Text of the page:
"The royal archmage can’t actually perform any magic. He just maxed out his Bluff and now he’s in way over his head."
The party is spending the night in a fortress and are being attacked. The fighter/thief is about to kill a vomiting strong fighter. (A stinking cloud was cast, if I remember correctly)
DM: Your conscience is acting up. The fighter is on the floor, vomiting, and helpless. He’s begging you with his eyes to spare his life.
Fighter/thief: Hell no, I don’t do conscience. That guy attacked me.
Ranger: You’re putting him out of his misery.
Fighter/Thief: Yes, I’m putting him out of his misery.
DM: I suppose you can call it that, yes.
The biggest gaming news of the day wasn’t the $2.5 billion purchase by Microsoft of the studio behind massive-hit Minecraft, it was why the game’s creator chose to sell and not stick around after he did.
And Markus Persson, known to his fans simply as Notch, isn’t just leaving his studio Mojang and his game Minecraft, he’s actively avoiding a repeat of that runaway success.
In his farewell note to gamers, Persson writes that he doesn’t see himself as a “real game developer” and that if in working on new, small game projects he does happen to ever make something that seems to gain traction he’ll probably abandon it immediately.
The game industry is notoriously bad at preparing its super stars for fame. And as gaming grows in popularity and the potential audience of a game and the person who made it becomes frighteningly large, the problem is only going to get worse.
“If the industry wants to continue to grow it needs to cherish its creators, provide them the support they need to survive not only their dismal failures, but their towering achievements too.”
Something went terribly wrong the other night
I was trying to find a way out of the subway station and I followed the exit signs to some doors and when I went through them I was in this enormous echoing hallway made of grimy cement. the bottom, where I was standing, was a metal grid over a pit with no visible bottom, and the approximate three hundred stairs were wet from unknown liquid and salted liberally with broken glass and the whole place smelled like a cave and was lit by one string of flickering lights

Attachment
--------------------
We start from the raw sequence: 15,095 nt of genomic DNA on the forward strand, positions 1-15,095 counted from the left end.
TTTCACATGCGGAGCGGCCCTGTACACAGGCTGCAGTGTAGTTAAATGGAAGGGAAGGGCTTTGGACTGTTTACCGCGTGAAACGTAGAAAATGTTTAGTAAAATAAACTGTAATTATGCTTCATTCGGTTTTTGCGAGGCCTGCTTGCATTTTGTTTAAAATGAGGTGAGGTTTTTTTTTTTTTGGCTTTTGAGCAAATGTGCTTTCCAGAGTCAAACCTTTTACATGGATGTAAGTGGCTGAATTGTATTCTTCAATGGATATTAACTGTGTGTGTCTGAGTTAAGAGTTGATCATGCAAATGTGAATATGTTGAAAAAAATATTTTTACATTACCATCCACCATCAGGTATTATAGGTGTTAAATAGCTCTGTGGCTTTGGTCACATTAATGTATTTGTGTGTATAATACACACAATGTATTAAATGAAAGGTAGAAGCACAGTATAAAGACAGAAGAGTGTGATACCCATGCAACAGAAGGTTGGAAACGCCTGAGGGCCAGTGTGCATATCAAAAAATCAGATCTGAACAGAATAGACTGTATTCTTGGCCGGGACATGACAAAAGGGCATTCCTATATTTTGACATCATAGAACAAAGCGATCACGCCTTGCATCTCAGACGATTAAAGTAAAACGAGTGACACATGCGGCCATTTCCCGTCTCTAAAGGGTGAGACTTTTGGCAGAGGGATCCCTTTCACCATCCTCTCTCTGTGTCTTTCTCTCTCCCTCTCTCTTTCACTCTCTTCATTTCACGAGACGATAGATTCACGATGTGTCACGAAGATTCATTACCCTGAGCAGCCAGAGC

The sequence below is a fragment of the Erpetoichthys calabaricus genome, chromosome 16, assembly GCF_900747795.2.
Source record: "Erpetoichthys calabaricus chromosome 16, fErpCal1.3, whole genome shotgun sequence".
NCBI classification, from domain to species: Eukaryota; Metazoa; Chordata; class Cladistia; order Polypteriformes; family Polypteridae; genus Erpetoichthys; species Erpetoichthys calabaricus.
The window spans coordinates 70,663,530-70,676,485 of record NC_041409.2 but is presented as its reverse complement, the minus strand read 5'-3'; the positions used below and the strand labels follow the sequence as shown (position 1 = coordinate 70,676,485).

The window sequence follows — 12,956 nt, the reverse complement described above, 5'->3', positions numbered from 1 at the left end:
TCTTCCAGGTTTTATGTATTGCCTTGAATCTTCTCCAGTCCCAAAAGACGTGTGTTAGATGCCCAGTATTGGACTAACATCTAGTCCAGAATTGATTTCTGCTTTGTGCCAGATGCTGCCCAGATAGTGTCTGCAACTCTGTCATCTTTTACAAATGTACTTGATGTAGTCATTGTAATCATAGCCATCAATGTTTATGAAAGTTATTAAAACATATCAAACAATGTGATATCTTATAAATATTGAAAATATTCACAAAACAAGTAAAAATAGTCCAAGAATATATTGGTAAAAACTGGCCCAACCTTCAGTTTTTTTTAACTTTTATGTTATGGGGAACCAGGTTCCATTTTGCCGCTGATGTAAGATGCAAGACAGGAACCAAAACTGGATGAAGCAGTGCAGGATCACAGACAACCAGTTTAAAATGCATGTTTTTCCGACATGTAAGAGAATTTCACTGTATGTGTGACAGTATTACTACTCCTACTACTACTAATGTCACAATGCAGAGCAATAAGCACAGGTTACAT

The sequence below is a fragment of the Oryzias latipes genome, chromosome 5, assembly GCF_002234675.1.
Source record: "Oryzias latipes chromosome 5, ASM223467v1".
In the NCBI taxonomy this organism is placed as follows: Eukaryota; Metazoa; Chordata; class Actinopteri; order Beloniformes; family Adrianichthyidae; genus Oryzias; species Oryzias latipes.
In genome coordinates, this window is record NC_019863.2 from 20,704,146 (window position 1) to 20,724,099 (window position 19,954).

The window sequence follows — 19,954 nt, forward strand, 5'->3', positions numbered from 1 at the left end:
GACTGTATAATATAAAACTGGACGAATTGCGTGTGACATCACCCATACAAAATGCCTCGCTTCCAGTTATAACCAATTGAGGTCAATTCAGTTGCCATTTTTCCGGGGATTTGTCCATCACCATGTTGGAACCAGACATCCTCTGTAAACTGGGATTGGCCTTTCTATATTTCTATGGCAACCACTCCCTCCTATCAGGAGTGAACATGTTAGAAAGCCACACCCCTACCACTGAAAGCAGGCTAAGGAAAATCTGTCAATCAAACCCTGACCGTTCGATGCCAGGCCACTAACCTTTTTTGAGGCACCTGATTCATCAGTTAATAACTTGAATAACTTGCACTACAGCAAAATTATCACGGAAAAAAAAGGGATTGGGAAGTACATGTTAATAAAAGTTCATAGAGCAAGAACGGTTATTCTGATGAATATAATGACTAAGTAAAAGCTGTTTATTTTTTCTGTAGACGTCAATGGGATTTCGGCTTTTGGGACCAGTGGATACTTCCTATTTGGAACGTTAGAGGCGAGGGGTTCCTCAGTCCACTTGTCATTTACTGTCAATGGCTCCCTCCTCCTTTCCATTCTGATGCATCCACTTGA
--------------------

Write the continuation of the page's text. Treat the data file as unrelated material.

and there was no one. that was really weird because this was the university stop on Friday night, there should have been other people trying to leave, but I couldn’t even hear the trains. at the top there were no turnstiles to leave, or exit signs, or shops, or anything besides a small door in a concrete wall, which I almost didn’t see at first
it went outside and when I turned around I was standing in a cracked and mossy parking lot lit by a far-off streetlamp outside what looked like a warehouse: just a wall of cement. no metro sign, or any sign at all, just two small doors that couldn’t be opened from outside.
I still have no idea where I ended up and the more I think about it the more surreal it seems, like I somehow narrowly avoided walking through the doors during a time period when they were a portal to a shadow realm or something.
reblogging for all of you because this was a terrifying experience and the fear must be spread
also! i went back the next week and i swear to god I couldn’t find this staircase anywhere, and no one knew what i was talking about. this is still the weirdest thing that’s ever happened to me
the turkey swiss on rye incident
OMG the exciting conclusion. I’ve always wondered how this ended.